In the meantime, the 2011 law leaves leasing issues up to individual state agencies. Some limited drilling on state public lands has taken place under current law. Some political subdivisions have also entered into leases, including the Muskingum Watershed Conservancy District.
Oil and gas companies “currently have the right to drill under state land. But there is no deadline, there’s not a real expedited process by which they can drill,” said committee chair Sen. Tim Schaffer, R-Lancaster, when the Agriculture and Natural Resources Committee discussed HB 507 on Dec. 6. Some proceedings drag on for years, he added.
“It’s in current law that we can do this, and these drillers could do this,” Schaffer said. “And it’s very strictly designed to make sure that we are protecting the environment. We are protecting public lands.”
Current statutes call for consideration of whether drilling would conflict with other uses of the public land, as well as its environmental impacts and possible geological consequences. It’s unclear how those provisions would apply before the leasing commission adopts rules for reviewing proposed parcels to be drilled and accepting bids on them.
Language in the amendment appears to call for little more than a showing of parcel identification and registration, proof of insurance, and satisfaction of financial assurance requirements. The legislative synopsis for the new bill language said it “requires, rather than authorizes, each state agency to lease agency-owned or -controlled oil and gas resources for development prior to the date that rules governing leasing procedures are adopted by the Oil and Gas Land Management Commission.”
“This amendment is really a power grab by the oil and gas industry,” said Johnson. Agencies would lose their discretionary authority, and the industry would get to say where and when drilling would happen on state public lands, he said. “It’s putting the fox in charge of the henhouse.”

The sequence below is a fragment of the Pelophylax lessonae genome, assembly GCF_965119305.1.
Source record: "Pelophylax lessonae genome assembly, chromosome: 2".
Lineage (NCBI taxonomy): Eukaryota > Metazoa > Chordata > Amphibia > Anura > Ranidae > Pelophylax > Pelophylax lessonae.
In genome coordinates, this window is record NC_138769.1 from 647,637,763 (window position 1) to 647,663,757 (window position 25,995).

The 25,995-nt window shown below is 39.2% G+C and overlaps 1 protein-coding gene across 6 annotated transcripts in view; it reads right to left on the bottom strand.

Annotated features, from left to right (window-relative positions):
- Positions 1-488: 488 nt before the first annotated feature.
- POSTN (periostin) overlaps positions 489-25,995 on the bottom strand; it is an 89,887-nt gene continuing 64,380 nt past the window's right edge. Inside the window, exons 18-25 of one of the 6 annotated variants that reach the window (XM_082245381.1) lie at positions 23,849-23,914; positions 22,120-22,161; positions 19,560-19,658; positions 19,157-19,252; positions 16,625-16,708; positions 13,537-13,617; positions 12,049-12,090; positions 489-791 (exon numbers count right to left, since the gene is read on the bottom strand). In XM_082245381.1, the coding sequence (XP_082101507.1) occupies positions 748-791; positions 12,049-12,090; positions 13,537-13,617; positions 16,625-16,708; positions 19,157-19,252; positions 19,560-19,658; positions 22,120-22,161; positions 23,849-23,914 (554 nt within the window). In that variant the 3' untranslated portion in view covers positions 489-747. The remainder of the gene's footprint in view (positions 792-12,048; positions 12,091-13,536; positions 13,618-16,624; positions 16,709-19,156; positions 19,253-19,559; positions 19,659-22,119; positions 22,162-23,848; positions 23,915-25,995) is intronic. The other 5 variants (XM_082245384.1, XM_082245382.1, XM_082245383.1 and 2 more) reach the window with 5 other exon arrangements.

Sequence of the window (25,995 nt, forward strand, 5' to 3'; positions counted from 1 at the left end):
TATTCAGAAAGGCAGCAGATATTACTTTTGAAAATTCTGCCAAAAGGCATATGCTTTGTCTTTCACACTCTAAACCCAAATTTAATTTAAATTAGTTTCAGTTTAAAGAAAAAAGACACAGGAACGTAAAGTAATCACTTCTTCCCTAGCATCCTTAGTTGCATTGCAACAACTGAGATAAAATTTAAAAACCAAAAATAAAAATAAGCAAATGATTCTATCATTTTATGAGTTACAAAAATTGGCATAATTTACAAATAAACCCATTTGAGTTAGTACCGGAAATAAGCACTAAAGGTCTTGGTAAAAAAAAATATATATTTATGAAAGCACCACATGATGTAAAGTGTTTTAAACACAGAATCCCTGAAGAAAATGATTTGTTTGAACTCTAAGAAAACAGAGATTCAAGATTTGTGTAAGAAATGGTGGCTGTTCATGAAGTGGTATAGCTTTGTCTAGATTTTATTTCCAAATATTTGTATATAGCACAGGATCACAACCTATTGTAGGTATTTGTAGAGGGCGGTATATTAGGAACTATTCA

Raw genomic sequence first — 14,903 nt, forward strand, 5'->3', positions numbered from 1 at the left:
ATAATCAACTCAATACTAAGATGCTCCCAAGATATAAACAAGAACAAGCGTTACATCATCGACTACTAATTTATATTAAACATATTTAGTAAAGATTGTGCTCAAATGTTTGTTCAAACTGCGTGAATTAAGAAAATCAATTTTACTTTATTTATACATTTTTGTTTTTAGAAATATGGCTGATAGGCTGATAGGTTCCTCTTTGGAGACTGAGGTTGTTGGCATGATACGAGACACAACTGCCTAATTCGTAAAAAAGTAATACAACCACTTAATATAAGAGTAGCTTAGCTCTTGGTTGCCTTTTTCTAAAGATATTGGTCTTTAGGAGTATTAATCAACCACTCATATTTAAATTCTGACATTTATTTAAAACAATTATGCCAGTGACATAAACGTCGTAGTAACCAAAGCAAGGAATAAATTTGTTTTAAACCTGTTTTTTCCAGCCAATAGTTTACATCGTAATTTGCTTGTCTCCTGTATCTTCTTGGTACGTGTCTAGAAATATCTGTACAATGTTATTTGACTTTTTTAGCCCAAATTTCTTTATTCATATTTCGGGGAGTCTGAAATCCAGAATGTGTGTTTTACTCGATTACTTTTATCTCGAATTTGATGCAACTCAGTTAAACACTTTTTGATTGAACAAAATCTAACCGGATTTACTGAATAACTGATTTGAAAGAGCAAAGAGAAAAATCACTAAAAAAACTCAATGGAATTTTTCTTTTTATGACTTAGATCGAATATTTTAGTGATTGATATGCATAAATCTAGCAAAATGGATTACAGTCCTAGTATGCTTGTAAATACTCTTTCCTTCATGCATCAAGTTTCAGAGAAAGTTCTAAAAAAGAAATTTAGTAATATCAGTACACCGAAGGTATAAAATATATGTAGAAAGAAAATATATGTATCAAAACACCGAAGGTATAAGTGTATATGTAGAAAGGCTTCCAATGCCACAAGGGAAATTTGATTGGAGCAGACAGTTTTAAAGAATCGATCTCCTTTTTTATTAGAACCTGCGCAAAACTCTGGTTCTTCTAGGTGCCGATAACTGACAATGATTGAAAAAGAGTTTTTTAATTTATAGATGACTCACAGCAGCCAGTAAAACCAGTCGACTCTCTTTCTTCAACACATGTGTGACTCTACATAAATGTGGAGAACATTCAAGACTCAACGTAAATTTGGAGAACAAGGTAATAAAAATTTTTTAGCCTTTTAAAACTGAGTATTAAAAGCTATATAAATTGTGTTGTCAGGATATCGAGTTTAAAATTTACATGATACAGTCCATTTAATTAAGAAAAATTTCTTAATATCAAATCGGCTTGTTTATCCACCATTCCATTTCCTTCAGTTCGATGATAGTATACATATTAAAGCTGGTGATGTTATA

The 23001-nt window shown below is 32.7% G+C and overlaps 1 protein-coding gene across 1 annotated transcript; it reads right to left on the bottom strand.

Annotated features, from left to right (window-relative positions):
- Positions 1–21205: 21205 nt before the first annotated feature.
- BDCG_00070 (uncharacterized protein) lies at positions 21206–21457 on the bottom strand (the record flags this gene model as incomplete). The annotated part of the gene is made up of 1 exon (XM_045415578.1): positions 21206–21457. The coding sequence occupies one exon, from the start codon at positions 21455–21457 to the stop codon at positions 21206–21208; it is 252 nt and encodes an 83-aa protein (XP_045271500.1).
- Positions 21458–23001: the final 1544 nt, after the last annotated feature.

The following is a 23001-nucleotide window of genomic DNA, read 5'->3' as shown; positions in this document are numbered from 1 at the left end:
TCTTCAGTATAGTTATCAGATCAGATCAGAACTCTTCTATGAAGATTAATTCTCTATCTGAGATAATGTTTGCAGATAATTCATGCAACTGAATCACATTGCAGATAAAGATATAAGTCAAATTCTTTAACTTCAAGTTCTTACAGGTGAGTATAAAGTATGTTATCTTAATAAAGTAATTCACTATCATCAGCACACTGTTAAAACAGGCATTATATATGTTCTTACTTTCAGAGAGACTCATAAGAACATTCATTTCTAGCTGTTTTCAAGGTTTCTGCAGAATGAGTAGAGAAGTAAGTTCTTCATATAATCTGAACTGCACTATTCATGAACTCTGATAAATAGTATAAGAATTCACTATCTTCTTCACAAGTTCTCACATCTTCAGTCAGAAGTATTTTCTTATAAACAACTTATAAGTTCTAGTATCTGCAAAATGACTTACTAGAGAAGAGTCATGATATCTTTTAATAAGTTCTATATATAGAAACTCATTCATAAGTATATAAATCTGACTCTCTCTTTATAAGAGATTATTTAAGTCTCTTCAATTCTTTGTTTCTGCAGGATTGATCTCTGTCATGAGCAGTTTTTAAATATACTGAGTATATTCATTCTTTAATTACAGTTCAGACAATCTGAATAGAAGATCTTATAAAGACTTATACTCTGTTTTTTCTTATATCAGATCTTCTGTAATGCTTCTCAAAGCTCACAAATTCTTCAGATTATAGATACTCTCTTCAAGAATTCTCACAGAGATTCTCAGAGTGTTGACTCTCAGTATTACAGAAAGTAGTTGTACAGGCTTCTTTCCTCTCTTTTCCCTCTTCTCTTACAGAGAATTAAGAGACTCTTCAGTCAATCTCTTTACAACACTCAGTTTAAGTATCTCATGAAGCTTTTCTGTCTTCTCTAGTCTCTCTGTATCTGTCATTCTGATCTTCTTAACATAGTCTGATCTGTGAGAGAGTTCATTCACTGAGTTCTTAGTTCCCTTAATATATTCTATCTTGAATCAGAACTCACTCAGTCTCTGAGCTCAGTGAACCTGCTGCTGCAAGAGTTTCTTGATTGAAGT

“We strongly disagree,” said Rob Brundrett, president of the Ohio Oil and Gas Association, noting that terms of a lease would still have to be just and reasonable. In his view, HB 507 just moves the process along, especially where smaller parcels are part of larger areas that horizontal drilling would pass under. Such plots of land are often owned or overseen by agencies like the Ohio Department of Transportation and Department of Administrative Services, he noted.
“The amendment does not interfere or conflict with any other interest in state lands,” Brundett said. Any leases would still have to be “on just and reasonable terms,” and using the surface of state lands for development purposes would be prohibited, “unless the state agrees.”
Critics worry the new bill wording might not let agencies say no.
“The language change from ‘may’ to ‘shall’ changes the very basis of the review process from leasing being permissive to being required. It takes it from ‘You can do this’ to ‘You have to do this,’” said Neil Waggoner, who heads the Sierra Club’s Beyond Coal campaign in Ohio. He and others also worry about oil and gas operations in state parks and forests.
“This is all about going underground, from outside a park facility or whatsoever. … As citizens use the park, they would never know the difference, because it’s not above land,” Schaffer said.
But HB 507’s wording contemplates possible agreement to surface operations, if an agency agrees. In contrast, the 2015 bill passed by the Ohio House expressly excluded any operations in or under state parks and forbid surface drilling in state forests.
“No one wants a fracking rig in a state park,” Waggoner said.
Asked if DeWine would veto either the whole bill or portions dealing with natural gas, spokesperson Dan Tierney said they are reviewing the bill and have not yet taken a formal position.
This article first appeared on Energy News Network and is republished here under a Creative Commons license.